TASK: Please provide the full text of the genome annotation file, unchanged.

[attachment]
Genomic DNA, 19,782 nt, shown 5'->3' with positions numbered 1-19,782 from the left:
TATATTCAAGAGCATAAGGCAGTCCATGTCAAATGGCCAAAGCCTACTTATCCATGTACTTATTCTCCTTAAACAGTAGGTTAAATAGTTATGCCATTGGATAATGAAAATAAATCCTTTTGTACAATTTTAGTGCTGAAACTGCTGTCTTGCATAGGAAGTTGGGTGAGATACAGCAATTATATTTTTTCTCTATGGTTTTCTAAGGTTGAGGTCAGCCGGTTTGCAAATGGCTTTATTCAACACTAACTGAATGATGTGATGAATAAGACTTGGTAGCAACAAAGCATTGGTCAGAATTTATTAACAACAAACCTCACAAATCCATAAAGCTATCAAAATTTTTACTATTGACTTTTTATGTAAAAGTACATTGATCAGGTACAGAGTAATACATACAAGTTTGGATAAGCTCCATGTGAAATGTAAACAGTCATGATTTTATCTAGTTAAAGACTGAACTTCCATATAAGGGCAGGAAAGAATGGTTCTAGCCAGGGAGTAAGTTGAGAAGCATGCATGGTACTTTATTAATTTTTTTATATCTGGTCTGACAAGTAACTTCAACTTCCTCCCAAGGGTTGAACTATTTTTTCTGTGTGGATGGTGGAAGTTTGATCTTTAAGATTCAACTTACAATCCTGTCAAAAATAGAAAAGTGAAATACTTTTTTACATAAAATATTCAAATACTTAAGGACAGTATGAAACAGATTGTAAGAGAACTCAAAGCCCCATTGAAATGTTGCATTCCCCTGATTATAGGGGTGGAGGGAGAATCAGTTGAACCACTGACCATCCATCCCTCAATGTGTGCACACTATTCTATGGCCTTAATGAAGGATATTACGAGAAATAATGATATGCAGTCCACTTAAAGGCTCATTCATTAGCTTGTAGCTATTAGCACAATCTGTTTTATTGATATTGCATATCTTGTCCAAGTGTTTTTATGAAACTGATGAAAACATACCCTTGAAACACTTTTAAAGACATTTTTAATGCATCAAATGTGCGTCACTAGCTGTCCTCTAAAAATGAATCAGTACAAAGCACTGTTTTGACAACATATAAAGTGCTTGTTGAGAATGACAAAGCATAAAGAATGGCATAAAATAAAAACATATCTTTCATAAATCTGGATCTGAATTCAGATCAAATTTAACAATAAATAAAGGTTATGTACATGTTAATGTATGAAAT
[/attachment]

Genomic DNA, 19,782 nt, shown 5'->3' with positions numbered 1-19,782 from the left:
TATATTCAAGAGCATAAGGCAGTCCATGTCAAATGGCCAAAGCCTACTTATCCATGTACTTATTCTCCTTAAACAGTAGGTTAAATAGTTATGCCATTGGATAATGAAAATAAATCCTTTTGTACAATTTTAGTGCTGAAACTGCTGTCTTGCATAGGAAGTTGGGTGAGATACAGCAATTATATTTTTTCTCTATGGTTTTCTAAGGTTGAGGTCAGCCGGTTTGCAAATGGCTTTATTCAACACTAACTGAATGATGTGATGAATAAGACTTGGTAGCAACAAAGCATTGGTCAGAATTTATTAACAACAAACCTCACAAATCCATAAAGCTATCAAAATTTTTACTATTGACTTTTTATGTAAAAGTACATTGATCAGGTACAGAGTAATACATACAAGTTTGGATAAGCTCCATGTGAAATGTAAACAGTCATGATTTTATCTAGTTAAAGACTGAACTTCCATATAAGGGCAGGAAAGAATGGTTCTAGCCAGGGAGTAAGTTGAGAAGCATGCATGGTACTTTATTAATTTTTTTATATCTGGTCTGACAAGTAACTTCAACTTCCTCCCAAGGGTTGAACTATTTTTTCTGTGTGGATGGTGGAAGTTTGATCTTTAAGATTCAACTTACAATCCTGTCAAAAATAGAAAAGTGAAATACTTTTTTACATAAAATATTCAAATACTTAAGGACAGTATGAAACAGATTGTAAGAGAACTCAAAGCCCCATTGAAATGTTGCATTCCCCTGATTATAGGGGTGGAGGGAGAATCAGTTGAACCACTGACCATCCATCCCTCAATGTGTGCACACTATTCTATGGCCTTAATGAAGGATATTACGAGAAATAATGATATGCAGTCCACTTAAAGGCTCATTCATTAGCTTGTAGCTATTAGCACAATCTGTTTTATTGATATTGCATATCTTGTCCAAGTGTTTTTATGAAACTGATGAAAACATACCCTTGAAACACTTTTAAAGACATTTTTAATGCATCAAATGTGCGTCACTAGCTGTCCTCTAAAAATGAATCAGTACAAAGCACTGTTTTGACAACATATAAAGTGCTTGTTGAGAATGACAAAGCATAAAGAATGGCATAAAATAAAAACATATCTTTCATAAATCTGGATCTGAATTCAGATCAAATTTAACAATAAATAAAGGTTATGTACATGTTAATGTATGAAAT